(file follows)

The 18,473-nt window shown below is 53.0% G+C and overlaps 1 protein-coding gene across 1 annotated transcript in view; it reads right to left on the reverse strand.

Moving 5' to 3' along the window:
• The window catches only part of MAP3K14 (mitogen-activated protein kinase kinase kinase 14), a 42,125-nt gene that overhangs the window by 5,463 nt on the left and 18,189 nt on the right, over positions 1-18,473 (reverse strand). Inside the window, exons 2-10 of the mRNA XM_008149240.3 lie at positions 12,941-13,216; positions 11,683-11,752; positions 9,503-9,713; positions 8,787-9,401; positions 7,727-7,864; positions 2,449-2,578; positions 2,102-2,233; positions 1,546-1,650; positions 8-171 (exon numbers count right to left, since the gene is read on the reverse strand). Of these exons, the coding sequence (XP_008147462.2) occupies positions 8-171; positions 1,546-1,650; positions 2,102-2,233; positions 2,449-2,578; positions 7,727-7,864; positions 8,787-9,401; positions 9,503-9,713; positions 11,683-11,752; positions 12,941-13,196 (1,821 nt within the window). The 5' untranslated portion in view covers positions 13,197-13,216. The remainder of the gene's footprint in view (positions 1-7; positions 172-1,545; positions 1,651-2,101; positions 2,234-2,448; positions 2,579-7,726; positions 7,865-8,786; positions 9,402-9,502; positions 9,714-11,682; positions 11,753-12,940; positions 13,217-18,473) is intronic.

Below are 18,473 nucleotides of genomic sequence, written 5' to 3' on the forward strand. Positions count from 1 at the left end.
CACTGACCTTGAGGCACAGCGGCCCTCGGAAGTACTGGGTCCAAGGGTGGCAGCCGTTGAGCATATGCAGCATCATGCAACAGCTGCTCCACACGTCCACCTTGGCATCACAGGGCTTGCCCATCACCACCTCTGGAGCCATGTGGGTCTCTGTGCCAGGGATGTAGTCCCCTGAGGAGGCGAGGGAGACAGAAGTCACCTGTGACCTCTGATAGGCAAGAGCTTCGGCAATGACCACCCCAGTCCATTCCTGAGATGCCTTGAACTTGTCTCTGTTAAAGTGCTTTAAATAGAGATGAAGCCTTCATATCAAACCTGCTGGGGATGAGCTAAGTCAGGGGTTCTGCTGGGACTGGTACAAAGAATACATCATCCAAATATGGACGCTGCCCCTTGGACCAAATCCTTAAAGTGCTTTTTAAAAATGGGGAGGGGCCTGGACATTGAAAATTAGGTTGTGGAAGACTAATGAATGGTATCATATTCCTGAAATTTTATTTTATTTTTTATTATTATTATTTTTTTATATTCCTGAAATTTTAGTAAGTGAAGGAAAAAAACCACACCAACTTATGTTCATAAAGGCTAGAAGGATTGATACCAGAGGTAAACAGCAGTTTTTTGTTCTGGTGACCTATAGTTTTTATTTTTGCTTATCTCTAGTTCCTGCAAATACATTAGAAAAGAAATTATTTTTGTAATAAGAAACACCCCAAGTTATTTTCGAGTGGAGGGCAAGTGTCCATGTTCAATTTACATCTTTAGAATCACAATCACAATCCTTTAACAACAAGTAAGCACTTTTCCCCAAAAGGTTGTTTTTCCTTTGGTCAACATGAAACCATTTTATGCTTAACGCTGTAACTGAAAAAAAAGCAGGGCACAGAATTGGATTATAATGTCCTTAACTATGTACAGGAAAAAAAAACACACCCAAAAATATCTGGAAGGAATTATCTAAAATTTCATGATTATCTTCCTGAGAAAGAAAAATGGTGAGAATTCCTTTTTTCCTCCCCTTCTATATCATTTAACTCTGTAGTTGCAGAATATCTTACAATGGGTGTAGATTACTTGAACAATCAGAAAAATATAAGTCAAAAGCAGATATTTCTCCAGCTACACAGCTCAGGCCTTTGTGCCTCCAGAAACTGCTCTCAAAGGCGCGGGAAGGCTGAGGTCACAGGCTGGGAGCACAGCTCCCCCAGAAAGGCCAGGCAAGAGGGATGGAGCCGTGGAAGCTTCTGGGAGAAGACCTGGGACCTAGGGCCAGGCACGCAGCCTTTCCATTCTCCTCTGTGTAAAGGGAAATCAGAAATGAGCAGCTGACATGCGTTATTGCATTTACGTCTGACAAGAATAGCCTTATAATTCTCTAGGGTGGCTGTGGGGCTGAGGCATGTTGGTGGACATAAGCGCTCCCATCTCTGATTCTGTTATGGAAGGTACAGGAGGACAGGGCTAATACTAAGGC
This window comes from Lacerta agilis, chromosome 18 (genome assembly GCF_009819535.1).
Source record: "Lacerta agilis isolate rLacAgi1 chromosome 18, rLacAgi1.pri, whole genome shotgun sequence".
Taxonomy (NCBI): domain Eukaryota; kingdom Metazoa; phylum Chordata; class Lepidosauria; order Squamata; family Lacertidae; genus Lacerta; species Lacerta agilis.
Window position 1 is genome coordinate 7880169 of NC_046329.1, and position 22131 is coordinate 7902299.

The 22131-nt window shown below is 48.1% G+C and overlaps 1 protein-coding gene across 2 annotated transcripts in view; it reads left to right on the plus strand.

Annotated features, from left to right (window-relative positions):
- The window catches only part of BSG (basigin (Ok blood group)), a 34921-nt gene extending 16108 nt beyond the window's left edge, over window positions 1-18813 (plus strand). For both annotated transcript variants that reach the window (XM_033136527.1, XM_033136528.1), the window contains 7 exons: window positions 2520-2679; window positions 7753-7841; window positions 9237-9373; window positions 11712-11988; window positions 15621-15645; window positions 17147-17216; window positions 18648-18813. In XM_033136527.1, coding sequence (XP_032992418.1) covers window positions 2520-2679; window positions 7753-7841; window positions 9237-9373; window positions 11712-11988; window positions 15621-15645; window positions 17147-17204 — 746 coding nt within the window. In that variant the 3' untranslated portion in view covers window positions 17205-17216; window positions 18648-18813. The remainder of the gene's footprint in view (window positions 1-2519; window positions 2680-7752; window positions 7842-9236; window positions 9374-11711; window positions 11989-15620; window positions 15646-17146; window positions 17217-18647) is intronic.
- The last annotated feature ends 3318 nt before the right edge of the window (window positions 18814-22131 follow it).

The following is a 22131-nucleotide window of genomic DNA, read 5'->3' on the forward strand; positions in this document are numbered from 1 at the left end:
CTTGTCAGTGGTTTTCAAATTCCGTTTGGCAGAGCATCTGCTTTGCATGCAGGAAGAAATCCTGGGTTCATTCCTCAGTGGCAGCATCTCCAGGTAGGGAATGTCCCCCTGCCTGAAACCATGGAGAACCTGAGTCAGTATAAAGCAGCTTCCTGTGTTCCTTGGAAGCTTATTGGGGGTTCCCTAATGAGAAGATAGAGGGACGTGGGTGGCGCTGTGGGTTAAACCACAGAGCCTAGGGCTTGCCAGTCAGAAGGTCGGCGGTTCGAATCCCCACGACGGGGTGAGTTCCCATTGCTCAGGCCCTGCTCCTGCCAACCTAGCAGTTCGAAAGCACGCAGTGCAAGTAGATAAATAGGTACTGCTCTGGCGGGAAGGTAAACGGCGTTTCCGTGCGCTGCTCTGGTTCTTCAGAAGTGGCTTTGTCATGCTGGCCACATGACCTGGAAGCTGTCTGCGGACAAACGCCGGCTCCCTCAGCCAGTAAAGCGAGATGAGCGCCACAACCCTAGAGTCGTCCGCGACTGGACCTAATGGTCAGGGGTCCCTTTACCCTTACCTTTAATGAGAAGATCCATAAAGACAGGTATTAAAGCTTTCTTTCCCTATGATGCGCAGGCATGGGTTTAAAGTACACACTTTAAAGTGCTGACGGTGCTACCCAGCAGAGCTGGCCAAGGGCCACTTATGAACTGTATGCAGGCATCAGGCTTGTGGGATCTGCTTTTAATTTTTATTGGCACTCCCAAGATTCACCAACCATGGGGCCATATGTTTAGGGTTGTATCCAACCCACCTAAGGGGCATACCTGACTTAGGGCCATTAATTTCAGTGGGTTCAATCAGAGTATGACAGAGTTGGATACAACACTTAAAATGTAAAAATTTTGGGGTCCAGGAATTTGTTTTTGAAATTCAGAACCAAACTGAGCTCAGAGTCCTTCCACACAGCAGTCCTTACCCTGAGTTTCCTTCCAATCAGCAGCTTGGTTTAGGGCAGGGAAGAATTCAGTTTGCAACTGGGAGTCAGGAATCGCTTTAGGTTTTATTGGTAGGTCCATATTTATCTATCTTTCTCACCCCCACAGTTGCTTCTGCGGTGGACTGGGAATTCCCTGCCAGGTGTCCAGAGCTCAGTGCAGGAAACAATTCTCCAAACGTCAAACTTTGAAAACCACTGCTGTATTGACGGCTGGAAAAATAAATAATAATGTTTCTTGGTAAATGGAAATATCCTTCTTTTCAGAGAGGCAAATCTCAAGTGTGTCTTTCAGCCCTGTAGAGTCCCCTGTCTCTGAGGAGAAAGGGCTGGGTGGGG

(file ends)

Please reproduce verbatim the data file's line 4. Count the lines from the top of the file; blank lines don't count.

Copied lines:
Below are 18,473 nucleotides of genomic sequence, written 5' to 3' on the forward strand. Positions count from 1 at the left end.